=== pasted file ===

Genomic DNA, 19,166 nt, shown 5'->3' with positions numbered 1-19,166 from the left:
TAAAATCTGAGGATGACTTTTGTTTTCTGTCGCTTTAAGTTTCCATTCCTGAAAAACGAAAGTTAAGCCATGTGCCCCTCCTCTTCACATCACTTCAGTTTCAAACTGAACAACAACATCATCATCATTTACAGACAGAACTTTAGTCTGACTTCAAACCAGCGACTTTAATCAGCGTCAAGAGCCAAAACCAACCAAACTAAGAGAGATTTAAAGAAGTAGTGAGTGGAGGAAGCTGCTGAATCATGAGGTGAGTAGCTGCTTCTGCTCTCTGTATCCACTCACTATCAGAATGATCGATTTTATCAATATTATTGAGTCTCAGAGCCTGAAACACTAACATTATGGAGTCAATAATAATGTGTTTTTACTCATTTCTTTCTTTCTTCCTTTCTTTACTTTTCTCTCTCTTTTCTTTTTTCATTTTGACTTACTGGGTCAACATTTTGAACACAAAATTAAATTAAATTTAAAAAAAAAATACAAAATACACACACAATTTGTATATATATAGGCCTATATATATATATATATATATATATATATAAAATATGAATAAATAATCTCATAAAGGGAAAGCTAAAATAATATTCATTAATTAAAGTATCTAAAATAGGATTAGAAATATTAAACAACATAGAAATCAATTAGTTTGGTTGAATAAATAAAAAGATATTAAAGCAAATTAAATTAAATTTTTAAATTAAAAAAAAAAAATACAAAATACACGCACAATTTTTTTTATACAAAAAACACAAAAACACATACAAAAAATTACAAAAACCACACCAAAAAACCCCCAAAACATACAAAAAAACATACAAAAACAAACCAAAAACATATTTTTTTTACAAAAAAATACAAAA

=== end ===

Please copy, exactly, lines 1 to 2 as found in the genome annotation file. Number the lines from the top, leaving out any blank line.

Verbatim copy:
Genomic DNA, 19,166 nt, shown 5'->3' with positions numbered 1-19,166 from the left:
TAAAATCTGAGGATGACTTTTGTTTTCTGTCGCTTTAAGTTTCCATTCCTGAAAAACGAAAGTTAAGCCATGTGCCCCTCCTCTTCACATCACTTCAGTTTCAAACTGAACAACAACATCATCATCATTTACAGACAGAACTTTAGTCTGACTTCAAACCAGCGACTTTAATCAGCGTCAAGAGCCAAAACCAACCAAACTAAGAGAGATTTAAAGAAGTAGTGAGTGGAGGAAGCTGCTGAATCATGAGGTGAGTAGCTGCTTCTGCTCTCTGTATCCACTCACTATCAGAATGATCGATTTTATCAATATTATTGAGTCTCAGAGCCTGAAACACTAACATTATGGAGTCAATAATAATGTGTTTTTACTCATTTCTTTCTTTCTTCCTTTCTTTACTTTTCTCTCTCTTTTCTTTTTTCATTTTGACTTACTGGGTCAACATTTTGAACACAAAATTAAATTAAATTTAAAAAAAAAATACAAAATACACACACAATTTGTATATATATAGGCCTATATATATATATATATATATATATATATAAAATATGAATAAATAATCTCATAAAGGGAAAGCTAAAATAATATTCATTAATTAAAGTATCTAAAATAGGATTAGAAATATTAAACAACATAGAAATCAATTAGTTTGGTTGAATAAATAAAAAGATATTAAAGCAAATTAAATTAAATTTTTAAATTAAAAAAAAAAAATACAAAATACACGCACAATTTTTTTTATACAAAAAACACAAAAACACATACAAAAAATTACAAAAACCACACCAAAAAACCCCCAAAACATACAAAAAAACATACAAAAACAAACCAAAAACATATTTTTTTTACAAAAAAATACAAAA